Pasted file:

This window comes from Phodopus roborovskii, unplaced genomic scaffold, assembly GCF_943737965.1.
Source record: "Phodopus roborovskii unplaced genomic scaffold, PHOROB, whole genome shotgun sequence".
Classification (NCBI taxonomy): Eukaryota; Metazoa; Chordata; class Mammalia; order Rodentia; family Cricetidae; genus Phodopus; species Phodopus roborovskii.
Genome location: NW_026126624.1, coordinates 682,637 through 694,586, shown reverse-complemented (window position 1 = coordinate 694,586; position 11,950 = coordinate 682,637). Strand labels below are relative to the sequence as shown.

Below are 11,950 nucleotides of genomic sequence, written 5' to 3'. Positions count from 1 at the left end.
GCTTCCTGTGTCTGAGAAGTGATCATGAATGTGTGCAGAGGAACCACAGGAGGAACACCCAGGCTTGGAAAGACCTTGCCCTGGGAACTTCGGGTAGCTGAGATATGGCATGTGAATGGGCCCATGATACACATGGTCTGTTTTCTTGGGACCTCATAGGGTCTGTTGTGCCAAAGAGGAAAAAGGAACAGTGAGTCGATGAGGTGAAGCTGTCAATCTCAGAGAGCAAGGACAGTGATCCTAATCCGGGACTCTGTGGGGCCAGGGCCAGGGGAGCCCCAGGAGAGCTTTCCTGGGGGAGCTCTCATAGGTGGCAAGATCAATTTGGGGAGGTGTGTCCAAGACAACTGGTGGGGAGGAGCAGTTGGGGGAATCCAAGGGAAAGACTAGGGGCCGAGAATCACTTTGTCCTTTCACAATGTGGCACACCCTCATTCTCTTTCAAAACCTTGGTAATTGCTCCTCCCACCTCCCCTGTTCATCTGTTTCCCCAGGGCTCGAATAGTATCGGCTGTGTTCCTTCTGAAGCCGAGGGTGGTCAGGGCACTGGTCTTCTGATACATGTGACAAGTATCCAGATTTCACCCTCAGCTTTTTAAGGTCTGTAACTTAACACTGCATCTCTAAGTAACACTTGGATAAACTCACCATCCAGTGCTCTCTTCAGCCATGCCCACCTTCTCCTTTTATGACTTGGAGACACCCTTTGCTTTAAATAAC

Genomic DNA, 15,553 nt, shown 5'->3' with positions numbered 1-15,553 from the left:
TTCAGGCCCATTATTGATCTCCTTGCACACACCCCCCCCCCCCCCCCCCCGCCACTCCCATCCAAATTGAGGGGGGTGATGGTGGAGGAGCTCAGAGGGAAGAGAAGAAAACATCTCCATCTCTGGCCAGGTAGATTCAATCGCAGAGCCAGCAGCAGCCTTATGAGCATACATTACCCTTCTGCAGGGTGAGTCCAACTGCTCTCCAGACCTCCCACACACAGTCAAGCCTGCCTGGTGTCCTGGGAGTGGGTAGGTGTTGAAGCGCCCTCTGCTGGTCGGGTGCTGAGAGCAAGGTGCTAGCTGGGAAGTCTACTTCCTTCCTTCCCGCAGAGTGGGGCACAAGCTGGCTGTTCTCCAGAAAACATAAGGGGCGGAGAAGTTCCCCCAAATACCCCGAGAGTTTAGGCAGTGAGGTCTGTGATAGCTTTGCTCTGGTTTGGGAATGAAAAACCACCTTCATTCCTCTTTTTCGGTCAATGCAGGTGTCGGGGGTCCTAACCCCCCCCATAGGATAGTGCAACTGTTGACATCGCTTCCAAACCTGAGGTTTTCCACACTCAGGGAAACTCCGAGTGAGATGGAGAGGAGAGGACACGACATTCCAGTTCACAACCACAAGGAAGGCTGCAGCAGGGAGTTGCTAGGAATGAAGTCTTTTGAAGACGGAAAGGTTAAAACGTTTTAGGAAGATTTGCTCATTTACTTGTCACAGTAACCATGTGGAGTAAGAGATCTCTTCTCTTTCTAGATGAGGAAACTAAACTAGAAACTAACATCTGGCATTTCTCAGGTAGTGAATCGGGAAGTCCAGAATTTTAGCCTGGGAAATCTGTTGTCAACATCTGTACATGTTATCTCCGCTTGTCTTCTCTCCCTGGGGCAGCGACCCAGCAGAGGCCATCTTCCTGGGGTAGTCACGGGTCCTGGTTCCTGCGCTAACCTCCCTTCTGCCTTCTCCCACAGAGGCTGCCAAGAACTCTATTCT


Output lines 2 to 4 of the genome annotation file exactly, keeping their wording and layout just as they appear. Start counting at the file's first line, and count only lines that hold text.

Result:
Source record: "Phodopus roborovskii unplaced genomic scaffold, PHOROB, whole genome shotgun sequence".
Classification (NCBI taxonomy): Eukaryota; Metazoa; Chordata; class Mammalia; order Rodentia; family Cricetidae; genus Phodopus; species Phodopus roborovskii.
Genome location: NW_026126624.1, coordinates 682,637 through 694,586, shown reverse-complemented (window position 1 = coordinate 694,586; position 11,950 = coordinate 682,637). Strand labels below are relative to the sequence as shown.